Zoo News is Good News: Lucky Asian Elephant Samson has a new home at the Oregon Zoo

By Oregon Zoo Staff

Bull asian elephant Samson on his first day in Elephant Lands. © Oregon Zoo / photo by Michael Durham.

Portland’s prodigious pachyderm family just got four tons bigger. Samson, a 19-year-old Asian elephant from ABQ BioPark Zoo in Albuquerque, N.M., arrived in town last month and caregivers are eager to welcome the extra-large newcomer into the Oregon Zoo herd.

Keepers hope Samson can serve as a “big brother” to the Oregon Zoo’s young male, Samudra, who turns 10 this year, and has begun to demonstrate adult behavior.

“We’re very excited to have two Sams here,” said Bob Lee, the zoo’s elephant curator. “The timing is great because our young male, Samudra, is maturing into an adult bull, and he could benefit from the companionship of an older male.”

In a natural setting, Lee said, adult male elephants are not permanent members of family herds. The majority of their time spent with females is for courtship and breeding, and the rest of the time, they live apart, sometimes forming bachelor herds.

Lee is hopeful that Samson also will hit it off with Rose-Tu — mom to both Samudra and Lily — perhaps adding to the population of this highly endangered species.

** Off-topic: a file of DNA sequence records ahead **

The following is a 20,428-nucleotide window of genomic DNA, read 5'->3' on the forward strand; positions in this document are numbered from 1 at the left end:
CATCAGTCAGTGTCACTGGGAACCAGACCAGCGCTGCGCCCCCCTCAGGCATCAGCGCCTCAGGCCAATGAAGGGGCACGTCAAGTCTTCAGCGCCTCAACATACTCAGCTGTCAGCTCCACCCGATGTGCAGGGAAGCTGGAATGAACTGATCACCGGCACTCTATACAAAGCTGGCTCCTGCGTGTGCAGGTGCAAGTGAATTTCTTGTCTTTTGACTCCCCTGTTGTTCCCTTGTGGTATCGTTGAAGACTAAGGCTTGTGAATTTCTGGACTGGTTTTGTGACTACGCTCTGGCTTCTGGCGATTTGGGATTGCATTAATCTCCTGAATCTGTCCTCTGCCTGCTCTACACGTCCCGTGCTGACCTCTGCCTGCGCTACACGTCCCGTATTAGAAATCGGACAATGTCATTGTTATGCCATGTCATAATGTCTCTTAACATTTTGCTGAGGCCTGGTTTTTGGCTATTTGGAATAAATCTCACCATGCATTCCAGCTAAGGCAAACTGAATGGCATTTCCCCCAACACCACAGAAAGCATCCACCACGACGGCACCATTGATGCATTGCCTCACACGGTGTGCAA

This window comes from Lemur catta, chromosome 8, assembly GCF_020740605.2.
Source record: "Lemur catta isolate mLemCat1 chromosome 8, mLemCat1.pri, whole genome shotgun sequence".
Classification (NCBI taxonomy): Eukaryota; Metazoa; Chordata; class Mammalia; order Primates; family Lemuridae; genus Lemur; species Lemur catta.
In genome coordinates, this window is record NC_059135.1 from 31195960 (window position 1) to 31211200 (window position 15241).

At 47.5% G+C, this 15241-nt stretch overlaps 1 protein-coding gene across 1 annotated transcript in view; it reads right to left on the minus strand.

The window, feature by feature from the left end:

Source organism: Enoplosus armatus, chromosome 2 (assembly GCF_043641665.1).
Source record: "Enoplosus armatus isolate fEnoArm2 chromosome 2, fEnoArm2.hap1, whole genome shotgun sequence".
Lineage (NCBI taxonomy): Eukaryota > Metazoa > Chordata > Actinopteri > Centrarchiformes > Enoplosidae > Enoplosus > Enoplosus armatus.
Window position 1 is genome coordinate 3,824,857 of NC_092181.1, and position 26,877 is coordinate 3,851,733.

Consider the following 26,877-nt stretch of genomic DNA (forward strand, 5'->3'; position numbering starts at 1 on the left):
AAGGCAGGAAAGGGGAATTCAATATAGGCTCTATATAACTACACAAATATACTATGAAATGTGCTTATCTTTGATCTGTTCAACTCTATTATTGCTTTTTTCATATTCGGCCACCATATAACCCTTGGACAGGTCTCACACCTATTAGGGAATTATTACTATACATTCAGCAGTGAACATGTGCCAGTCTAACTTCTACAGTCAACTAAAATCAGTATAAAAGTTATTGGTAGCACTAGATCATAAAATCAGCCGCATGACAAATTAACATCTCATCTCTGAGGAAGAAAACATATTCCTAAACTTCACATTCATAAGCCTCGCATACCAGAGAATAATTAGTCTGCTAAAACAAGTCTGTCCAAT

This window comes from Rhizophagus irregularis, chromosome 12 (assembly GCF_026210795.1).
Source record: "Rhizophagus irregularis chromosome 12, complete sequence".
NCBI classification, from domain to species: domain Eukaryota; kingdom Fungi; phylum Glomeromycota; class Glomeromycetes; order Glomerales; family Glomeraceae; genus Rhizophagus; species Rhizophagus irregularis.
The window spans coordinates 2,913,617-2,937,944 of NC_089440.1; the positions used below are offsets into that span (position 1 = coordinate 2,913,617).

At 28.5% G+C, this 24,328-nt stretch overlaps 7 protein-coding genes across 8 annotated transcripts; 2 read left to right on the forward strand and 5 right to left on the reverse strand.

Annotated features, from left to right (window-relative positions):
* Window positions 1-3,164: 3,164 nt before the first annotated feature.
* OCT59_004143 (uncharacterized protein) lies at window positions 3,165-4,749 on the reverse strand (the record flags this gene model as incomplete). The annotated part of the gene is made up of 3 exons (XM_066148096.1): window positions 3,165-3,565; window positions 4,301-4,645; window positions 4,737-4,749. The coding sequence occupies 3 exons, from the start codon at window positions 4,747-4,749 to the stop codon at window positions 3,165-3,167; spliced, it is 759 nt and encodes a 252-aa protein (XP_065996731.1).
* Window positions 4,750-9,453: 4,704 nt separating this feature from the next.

“Over the years, we’ve learned the importance of family and connection as a critical part of an elephant’s full social life,” Lee said. “Belonging to a multigenerational family and participating in the raising of young — with male elephants coming in and out of the herd at different times — stimulates and motivates each member of the herd physically, emotionally and psychologically.”

A date for Samson’s public debut has not been set, but visitors should be able to see him in Elephant Lands soon.

The Oregon Zoo is recognized worldwide for its Asian elephant program, which has spanned more than 60 years. The zoo supports a broad range of efforts to help wild elephants, and has established a $1 million endowment fund supporting Asian elephant conservation.

For more information, visit oregonzoo.org